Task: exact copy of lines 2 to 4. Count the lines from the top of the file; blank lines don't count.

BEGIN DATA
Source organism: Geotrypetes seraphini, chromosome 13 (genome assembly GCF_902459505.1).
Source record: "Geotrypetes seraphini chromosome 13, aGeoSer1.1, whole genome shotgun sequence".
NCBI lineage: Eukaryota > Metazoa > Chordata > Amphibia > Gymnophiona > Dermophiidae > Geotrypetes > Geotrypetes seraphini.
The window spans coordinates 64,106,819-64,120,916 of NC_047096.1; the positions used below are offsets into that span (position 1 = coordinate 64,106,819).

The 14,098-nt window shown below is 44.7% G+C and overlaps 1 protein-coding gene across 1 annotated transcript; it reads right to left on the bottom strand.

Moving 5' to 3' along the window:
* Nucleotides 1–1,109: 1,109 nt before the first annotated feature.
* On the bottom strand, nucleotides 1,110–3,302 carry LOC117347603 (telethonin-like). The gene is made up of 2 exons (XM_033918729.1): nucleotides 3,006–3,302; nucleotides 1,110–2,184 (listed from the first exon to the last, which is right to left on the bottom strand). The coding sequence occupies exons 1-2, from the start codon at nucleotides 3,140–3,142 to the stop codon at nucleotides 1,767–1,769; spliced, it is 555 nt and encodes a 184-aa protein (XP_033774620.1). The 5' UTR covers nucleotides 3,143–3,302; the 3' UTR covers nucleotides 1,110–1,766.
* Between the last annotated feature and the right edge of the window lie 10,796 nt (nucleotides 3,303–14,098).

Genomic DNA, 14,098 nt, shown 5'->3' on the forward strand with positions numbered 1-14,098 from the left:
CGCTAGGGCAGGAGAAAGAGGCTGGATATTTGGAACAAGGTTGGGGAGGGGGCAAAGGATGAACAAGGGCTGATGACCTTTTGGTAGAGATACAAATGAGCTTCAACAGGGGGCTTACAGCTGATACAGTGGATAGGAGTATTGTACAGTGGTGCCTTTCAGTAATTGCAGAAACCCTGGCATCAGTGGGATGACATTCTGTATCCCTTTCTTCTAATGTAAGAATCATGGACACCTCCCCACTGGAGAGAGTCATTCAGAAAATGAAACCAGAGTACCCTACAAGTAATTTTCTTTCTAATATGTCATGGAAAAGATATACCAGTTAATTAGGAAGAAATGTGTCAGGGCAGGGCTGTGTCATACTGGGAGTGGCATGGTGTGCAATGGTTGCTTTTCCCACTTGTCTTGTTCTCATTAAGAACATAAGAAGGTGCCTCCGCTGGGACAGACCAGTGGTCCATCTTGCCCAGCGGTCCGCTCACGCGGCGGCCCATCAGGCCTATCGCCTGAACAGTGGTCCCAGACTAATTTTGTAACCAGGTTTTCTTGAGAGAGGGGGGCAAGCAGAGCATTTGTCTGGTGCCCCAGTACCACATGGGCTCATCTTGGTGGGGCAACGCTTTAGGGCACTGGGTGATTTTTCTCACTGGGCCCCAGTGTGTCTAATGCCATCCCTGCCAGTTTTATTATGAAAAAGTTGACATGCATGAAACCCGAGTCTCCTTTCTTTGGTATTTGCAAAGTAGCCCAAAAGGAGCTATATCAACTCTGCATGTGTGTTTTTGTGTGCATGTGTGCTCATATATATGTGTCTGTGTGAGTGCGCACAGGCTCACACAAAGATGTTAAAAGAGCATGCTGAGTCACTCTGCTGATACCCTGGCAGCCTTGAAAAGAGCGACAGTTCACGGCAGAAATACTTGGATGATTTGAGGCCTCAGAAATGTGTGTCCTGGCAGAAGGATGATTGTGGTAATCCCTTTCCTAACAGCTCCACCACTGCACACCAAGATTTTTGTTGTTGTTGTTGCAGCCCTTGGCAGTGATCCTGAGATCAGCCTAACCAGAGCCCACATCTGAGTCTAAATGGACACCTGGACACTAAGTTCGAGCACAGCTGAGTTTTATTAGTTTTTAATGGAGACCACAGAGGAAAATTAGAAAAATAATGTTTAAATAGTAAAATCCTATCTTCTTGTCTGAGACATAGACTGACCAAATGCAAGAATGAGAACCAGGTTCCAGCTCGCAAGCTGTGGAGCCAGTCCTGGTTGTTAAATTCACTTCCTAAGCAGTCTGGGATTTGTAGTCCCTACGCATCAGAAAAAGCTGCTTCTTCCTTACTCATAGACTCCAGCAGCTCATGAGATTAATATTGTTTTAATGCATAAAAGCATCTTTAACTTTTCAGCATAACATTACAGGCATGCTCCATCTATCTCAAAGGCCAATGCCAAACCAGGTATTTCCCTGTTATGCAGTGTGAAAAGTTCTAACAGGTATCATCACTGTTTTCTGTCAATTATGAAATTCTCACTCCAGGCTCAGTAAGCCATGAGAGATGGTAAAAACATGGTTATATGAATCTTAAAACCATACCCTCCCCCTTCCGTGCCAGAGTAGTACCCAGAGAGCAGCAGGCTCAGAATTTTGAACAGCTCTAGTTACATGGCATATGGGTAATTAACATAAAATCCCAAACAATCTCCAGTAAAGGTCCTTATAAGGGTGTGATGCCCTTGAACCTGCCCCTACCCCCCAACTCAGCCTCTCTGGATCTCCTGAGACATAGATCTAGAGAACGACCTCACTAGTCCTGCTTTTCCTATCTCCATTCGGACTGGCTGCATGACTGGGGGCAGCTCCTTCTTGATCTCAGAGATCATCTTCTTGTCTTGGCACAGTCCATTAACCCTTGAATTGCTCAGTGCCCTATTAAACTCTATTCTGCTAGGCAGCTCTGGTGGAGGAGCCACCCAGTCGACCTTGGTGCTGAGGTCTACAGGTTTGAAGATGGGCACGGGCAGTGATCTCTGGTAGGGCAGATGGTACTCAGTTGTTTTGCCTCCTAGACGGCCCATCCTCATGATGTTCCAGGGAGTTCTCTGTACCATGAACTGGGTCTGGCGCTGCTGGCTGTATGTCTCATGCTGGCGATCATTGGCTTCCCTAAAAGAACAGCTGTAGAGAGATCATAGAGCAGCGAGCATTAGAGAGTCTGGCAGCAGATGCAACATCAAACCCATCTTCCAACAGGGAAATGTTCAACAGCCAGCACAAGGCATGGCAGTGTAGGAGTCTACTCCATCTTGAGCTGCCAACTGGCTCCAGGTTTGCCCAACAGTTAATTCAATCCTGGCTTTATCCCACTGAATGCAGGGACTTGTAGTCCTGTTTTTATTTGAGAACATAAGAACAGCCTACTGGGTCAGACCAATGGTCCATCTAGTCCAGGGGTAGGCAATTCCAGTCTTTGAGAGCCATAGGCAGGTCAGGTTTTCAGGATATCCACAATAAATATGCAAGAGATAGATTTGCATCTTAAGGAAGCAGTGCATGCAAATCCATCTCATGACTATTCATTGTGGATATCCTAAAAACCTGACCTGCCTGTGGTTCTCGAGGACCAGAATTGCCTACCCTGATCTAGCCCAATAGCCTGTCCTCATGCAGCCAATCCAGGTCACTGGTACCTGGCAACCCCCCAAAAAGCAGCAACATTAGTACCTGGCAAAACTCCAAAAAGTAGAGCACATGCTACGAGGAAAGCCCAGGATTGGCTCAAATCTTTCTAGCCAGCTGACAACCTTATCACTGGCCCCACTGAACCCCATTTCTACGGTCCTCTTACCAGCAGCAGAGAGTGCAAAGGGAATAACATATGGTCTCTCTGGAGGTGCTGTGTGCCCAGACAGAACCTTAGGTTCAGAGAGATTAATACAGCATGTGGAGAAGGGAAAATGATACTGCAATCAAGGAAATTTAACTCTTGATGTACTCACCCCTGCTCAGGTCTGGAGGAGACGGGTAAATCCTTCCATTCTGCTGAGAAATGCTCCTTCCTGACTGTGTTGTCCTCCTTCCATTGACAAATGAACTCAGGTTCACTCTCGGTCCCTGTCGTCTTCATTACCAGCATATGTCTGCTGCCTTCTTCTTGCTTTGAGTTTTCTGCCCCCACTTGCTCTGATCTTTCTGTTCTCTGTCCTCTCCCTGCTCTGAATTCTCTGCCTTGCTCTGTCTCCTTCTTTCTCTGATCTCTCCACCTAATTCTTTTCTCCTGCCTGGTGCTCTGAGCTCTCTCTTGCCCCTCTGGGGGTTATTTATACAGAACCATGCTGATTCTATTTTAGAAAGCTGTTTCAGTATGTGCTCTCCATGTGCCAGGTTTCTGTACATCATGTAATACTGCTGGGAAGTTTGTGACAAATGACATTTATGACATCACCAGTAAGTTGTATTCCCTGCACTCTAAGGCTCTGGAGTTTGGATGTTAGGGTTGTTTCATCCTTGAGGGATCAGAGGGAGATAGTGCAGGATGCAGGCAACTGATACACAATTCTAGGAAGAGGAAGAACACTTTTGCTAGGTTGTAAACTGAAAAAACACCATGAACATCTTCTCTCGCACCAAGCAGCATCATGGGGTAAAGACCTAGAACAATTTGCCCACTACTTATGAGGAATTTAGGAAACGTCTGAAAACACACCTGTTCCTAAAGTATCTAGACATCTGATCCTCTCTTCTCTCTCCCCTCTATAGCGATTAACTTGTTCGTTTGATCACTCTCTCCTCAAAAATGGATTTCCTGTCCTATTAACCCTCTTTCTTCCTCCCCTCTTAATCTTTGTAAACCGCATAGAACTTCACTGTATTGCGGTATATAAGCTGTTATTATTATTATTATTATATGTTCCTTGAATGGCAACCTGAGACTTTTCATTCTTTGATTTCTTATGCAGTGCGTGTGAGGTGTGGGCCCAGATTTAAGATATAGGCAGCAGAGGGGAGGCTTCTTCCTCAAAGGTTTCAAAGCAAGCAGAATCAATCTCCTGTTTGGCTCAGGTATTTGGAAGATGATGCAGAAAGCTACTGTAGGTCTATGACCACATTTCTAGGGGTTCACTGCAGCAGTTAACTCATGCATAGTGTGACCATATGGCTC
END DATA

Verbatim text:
Source record: "Geotrypetes seraphini chromosome 13, aGeoSer1.1, whole genome shotgun sequence".
NCBI lineage: Eukaryota > Metazoa > Chordata > Amphibia > Gymnophiona > Dermophiidae > Geotrypetes > Geotrypetes seraphini.
The window spans coordinates 64,106,819-64,120,916 of NC_047096.1; the positions used below are offsets into that span (position 1 = coordinate 64,106,819).